It’s arguably one of my favorite moments on the show. [Laughs] That moment was really organic and very collaborative. We were in the room talking about Blanca and Pray Tell having one last moment together that really felt special before he died. I think I was the one who suggested we should do something other than a song because we’ve seen them sing and I don’t know if they’ll ever trump anything when they sing Home on season one . So I thought, “What else can we do?” I don’t know if it was me or Ryan, but I know we basically thought this way: We have this category, Candy’s Sweet Refrain, and we didn’t see her perform in the ballroom together, so it feels like it would be a very special moment for the finale. We have never seen that before.
That got the wheels going, and then Ryan said, “If we’re going to do this, then we need a really iconic duet. It has to be something great. ”And then Janet Mock said,“ What about ‘Ain’t No Mountain High Enough’? ” and Ryan said, “I love that.” Because we used “Home” sung by Diana Ross on season one … Much of that last season was a series of booking moments from season one. You’ll see that again when you end the series with Whitney Houston’s singing and we end the pilot with Whitney’s “I Wanna Dance With Somebody.” Similarly, Ryan says, “What if we did the Diana Ross version?” And immediately a light bulb went out and I thought, “Oh my god, we have to do this as a reference to your gig in Central Park, and what if it rains in the ballroom?” And Ryan just started laughing. He just laughed out loud. He said, “This is perfect. We have to do that. ”Really, that’s what happened. It really was that simple. Obviously, knowing I was going to direct, I panicked thinking, “How are we going to get rain into the room? I don’t know if that will work! “But we made it work.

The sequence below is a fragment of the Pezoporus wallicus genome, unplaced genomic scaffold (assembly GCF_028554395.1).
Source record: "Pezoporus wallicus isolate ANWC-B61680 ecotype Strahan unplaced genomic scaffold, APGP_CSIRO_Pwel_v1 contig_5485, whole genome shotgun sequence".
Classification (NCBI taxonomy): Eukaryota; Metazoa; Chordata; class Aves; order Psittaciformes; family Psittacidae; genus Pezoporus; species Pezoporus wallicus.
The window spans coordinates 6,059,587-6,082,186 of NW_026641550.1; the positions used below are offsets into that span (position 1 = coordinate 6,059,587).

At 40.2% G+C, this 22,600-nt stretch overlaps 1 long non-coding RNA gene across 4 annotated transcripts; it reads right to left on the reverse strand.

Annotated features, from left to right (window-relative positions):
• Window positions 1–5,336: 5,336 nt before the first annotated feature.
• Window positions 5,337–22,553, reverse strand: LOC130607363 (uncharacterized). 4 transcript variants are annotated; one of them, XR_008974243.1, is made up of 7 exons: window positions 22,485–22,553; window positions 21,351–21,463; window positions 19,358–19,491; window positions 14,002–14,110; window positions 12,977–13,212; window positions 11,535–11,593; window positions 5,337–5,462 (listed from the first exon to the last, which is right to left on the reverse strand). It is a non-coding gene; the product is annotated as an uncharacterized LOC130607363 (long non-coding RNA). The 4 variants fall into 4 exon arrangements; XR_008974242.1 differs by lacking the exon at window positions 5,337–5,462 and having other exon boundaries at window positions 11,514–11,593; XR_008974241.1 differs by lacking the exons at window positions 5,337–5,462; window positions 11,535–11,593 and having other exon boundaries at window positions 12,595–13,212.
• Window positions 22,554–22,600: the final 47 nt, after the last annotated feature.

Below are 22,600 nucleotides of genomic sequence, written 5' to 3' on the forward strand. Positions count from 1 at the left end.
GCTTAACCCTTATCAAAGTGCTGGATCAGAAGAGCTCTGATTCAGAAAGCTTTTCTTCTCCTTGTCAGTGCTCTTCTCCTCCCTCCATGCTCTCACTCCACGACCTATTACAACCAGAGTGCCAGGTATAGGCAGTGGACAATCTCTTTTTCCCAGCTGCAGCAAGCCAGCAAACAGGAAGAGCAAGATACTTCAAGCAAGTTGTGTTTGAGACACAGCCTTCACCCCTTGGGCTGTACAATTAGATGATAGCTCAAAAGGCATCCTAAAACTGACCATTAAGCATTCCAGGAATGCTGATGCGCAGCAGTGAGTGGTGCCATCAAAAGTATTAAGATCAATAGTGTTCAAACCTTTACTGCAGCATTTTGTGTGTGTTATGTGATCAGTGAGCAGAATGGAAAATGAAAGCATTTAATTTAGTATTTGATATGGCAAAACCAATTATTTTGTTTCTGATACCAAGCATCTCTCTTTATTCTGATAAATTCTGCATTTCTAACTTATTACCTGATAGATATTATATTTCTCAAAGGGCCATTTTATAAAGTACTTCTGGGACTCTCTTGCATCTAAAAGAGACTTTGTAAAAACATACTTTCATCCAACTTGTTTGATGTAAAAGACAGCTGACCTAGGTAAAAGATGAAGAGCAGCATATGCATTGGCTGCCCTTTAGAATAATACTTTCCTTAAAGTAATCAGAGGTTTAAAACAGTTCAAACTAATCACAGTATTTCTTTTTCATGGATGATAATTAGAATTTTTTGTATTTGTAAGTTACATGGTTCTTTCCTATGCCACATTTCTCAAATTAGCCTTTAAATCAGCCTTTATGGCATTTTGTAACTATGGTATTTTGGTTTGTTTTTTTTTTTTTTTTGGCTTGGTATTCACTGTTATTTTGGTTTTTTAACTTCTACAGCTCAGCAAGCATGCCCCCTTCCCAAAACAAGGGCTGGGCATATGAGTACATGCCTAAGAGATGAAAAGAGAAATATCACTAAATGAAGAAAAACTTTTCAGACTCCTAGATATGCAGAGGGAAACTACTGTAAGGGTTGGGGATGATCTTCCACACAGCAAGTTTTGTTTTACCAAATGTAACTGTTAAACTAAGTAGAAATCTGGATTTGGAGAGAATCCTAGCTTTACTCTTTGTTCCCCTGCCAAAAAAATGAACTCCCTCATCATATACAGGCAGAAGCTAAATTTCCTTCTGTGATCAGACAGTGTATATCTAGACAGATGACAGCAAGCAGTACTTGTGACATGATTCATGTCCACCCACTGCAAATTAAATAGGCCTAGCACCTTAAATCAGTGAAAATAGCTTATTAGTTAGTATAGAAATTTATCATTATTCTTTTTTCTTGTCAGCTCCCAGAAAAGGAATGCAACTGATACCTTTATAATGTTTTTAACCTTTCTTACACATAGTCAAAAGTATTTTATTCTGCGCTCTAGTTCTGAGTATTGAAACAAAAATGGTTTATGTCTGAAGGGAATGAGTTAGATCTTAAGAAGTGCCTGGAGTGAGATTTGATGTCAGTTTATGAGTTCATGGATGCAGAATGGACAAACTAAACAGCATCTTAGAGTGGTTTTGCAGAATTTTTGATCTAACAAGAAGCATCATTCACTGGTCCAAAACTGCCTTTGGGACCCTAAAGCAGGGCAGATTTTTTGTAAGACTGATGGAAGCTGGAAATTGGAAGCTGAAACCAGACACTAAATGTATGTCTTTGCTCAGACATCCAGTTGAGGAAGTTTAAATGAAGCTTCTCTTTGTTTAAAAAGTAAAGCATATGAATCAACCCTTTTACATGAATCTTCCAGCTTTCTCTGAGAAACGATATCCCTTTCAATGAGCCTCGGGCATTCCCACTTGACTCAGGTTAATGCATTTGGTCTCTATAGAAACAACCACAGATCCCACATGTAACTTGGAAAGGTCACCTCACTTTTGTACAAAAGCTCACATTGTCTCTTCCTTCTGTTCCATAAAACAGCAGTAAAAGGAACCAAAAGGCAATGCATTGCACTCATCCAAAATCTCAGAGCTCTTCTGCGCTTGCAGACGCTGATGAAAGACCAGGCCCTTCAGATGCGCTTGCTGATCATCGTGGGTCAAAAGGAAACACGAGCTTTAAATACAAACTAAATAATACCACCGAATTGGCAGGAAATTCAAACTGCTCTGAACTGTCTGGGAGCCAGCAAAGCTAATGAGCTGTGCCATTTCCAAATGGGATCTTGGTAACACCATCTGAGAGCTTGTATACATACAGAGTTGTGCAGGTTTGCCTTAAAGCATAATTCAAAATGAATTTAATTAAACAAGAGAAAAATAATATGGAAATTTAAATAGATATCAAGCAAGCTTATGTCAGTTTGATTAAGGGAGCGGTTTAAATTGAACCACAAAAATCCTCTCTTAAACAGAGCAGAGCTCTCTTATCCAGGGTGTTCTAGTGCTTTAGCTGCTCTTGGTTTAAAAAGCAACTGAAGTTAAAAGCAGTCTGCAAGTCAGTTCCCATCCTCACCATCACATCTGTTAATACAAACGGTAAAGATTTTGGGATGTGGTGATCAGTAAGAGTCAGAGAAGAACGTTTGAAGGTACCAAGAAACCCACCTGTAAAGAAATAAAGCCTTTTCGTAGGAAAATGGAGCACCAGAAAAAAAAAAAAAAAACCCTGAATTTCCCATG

TVLINE | The finale ends with Blanca reviving the Evangelista house with a new generation of children. I know you quit the show on your own terms, but did you think of continuing the story from there, almost like Pose: The Next Generation?
No … I think there is certainly room for us to return. I’ve always loved the Marvel movies and one of the things I’ve always loved is that at the end of the movie they have these little teasers that whet your appetite for the next movie. So I think this moment to see the new family feels like a wink to me. It’s like, oh yeah, there’s always the possibility that another story will happen. But it wasn’t made with the explicit intention of saying, “Yes, there will be a spin-off.”
I think the reason for this was really all to do with showing our audience that our cycle goes on, and life goes on, and this community will continue to exist and continue to bring in new crops of children and continue to support one another and stand up for one another on. In the first season I was repeatedly asked by fans who didn’t know Ballroom: “Does it still exist? Is the ballroom still blooming? ”Or fans come up to me and say,“ I really wish I could have attended a ball then. ”And it’s like,“ You can still go to a ball now! ” The ballroom community is still thriving. It’s still going really well. It’s global. In fact, there is a wonderful show on HBO Max called Legendary, and many of our pose actors and family members work in front of and behind the camera on this show. So the reality is that that moment of seeing a new house and seeing new kids, and specifically seeing Ricky as the house father, was really important because I wanted the audience to have this understanding that the fellowship wasn’t ending. Just because the show ends doesn’t mean this community is over. It still exists. It’s still thriving. It’s still a really important safety net for queer and transgender people.